Physician and patient factors associated with the prescribing of medications for sleep difficulties that are associated with high abuse potential or are expensive: an analysis of data from the National Ambulatory Medical Care Survey for 1996-2001.Clin Ther. 2005 Dec; 27(12):1970-9.CT
This study evaluated the association between various socioeconomic and clinical factors relating to patients and physicians and the prescribing of medications that have a high abuse potential or are expensive for the treatment of sleep difficulties in a nationally representative sample of outpatient physician visits in the United States.
This cross-sectional study used data from the National Ambulatory Medical Care Survey from 1996-2001. Patients aged > or =18 years who received treatment for sleep difficulties in US outpatient settings over this period were included in the study sample. Office visits were considered related to insomnia/sleep difficulties if relevant International Classification of Diseases, Ninth Revision, diagnosis codes were recorded and if insomnia was reported as the reason for the visit or any medication with a primary indication for insomnia was prescribed. Medications associated with dependence and withdrawal symptoms were categorized as having a high abuse potential. Medications were considered expensive if the average wholesale price of 100 tablets was > or =$150 (ie, the 75th percentile of the total cost of all medications prescribed for sleep disorders only). The data were subjected to multivariate logistic regression analysis.
From 1996 through 2001, 2966 unweighted patient visits for insomnia/sleep difficulty were identified, representing approximately 94.6 million weighted observations in the overall US population; pharmacotherapy only was prescribed at 48% (45 million) of these visits. Medications with abuse potential were prescribed at 53% (24 million) of visits. Among visits at which pharmacotherapy was prescribed, visits by male patients were 39% less likely than visits by female patients to result in a prescription for a medication with abuse potential (odds ratio [OR] = 0.61; 95% CI, 0.45-0.81). Visits by patients with psychiatric comorbidities were 80% more likely to be associated with receipt of a prescription for a medication with abuse potential than were visits by patients with no such comorbidities (OR = 1.80; 95% CI, 1.31-2.47). Expensive medications were prescribed at 25% (15 million) of visits involving some pharmacotherapy. Patients aged > or =65 years were 44% less likely to receive a prescription for an expensive medication than was the reference group, patients aged 18 to 34 years (OR = 0.56; 95% CI, 0.35-0.90). Hispanic patients were 56% less likely to receive a prescription for an expensive medication than were non-Hispanic patients (OR = 0.44; 95% CI, 0.22-0.88).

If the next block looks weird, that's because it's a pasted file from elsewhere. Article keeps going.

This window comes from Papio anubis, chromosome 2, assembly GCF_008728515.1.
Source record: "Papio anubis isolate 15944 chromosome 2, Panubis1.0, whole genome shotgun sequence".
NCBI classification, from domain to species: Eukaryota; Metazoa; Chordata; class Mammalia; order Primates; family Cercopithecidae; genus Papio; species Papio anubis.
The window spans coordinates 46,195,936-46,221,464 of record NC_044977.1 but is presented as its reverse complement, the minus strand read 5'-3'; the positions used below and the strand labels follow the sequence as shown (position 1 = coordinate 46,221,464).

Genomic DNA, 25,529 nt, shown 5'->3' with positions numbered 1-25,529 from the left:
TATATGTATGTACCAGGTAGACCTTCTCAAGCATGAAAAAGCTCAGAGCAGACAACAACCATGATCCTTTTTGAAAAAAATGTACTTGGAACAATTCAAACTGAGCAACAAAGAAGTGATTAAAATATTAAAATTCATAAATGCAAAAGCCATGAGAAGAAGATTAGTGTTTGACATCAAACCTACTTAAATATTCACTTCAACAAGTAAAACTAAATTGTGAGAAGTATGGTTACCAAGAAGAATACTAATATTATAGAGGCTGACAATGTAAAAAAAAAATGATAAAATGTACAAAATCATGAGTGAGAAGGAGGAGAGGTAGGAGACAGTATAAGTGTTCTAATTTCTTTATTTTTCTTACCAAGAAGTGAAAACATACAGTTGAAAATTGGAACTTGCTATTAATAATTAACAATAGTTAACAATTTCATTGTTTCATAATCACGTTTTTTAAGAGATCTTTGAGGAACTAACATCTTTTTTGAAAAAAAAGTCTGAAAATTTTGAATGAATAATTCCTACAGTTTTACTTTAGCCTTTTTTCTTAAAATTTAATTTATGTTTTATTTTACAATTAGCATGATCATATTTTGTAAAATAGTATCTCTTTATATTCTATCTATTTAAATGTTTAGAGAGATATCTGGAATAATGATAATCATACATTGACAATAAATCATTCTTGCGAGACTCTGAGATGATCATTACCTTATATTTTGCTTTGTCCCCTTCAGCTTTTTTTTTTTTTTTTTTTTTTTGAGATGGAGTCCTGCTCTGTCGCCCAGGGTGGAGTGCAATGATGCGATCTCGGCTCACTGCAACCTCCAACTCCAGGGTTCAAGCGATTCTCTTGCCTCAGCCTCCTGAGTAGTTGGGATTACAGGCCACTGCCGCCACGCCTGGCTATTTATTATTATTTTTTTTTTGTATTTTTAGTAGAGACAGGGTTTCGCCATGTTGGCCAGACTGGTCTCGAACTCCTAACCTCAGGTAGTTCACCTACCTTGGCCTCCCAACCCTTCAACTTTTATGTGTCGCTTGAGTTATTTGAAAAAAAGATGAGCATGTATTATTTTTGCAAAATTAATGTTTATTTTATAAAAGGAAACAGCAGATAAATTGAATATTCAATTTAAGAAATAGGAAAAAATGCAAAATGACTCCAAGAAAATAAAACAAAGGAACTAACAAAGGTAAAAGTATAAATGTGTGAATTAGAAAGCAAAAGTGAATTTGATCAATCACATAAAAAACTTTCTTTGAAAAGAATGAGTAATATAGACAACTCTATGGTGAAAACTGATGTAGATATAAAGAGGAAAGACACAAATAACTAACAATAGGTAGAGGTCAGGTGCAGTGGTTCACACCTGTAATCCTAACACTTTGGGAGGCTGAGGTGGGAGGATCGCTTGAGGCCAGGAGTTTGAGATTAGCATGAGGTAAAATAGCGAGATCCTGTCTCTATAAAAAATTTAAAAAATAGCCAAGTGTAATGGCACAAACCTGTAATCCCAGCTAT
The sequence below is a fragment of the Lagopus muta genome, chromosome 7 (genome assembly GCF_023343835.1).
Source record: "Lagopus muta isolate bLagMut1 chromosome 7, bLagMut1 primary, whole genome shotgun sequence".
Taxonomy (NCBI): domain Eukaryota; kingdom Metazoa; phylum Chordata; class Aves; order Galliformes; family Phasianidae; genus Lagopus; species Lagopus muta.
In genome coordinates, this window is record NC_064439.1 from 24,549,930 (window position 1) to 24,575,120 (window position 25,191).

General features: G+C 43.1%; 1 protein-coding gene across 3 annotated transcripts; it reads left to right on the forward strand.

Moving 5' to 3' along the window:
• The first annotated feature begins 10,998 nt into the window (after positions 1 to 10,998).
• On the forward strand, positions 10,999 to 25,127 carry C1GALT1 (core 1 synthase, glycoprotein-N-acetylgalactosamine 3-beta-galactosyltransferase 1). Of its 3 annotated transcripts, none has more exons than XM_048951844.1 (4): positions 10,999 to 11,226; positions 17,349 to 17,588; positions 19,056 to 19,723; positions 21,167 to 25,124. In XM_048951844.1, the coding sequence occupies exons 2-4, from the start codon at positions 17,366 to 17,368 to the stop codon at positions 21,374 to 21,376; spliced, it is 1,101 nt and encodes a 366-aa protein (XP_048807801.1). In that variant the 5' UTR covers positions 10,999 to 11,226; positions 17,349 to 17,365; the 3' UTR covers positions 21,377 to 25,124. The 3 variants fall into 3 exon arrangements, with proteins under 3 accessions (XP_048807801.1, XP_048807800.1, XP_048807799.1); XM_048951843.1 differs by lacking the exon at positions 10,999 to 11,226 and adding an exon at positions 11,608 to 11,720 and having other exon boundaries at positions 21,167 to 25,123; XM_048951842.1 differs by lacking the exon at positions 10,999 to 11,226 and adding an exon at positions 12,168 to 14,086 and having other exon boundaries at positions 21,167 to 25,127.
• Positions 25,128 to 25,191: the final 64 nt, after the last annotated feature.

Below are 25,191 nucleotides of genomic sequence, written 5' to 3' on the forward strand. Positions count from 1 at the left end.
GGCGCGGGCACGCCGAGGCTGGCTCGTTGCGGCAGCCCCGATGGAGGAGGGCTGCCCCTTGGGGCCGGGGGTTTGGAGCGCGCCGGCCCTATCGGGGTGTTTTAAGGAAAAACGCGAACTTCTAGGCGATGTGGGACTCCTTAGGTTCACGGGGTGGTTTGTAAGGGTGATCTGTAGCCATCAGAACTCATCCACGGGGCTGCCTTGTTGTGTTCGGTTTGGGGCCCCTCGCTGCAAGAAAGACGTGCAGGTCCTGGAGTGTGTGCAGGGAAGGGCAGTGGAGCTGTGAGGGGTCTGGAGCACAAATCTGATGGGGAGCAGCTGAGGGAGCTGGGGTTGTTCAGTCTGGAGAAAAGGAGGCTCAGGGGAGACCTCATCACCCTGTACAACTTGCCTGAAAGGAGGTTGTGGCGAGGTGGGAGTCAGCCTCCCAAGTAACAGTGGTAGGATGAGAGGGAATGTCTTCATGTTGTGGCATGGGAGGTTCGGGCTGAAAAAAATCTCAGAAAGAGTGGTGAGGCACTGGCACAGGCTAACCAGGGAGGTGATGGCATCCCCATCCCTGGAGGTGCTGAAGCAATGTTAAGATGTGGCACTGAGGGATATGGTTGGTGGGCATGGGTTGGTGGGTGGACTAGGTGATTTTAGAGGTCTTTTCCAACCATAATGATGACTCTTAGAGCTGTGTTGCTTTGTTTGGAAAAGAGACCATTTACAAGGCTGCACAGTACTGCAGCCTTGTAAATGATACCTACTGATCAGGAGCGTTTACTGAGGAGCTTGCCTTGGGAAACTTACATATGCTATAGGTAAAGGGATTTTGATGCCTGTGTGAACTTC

This study found an increased probability of female patients with sleep difficulties receiving a medication with high abuse potential in outpatient settings in the United States from 1996 through 2001. In addition, there was a possible association between the age and ethnicity of patients with insomnia/sleep difficulties and the prescribing of expensive medications for sleep difficulties.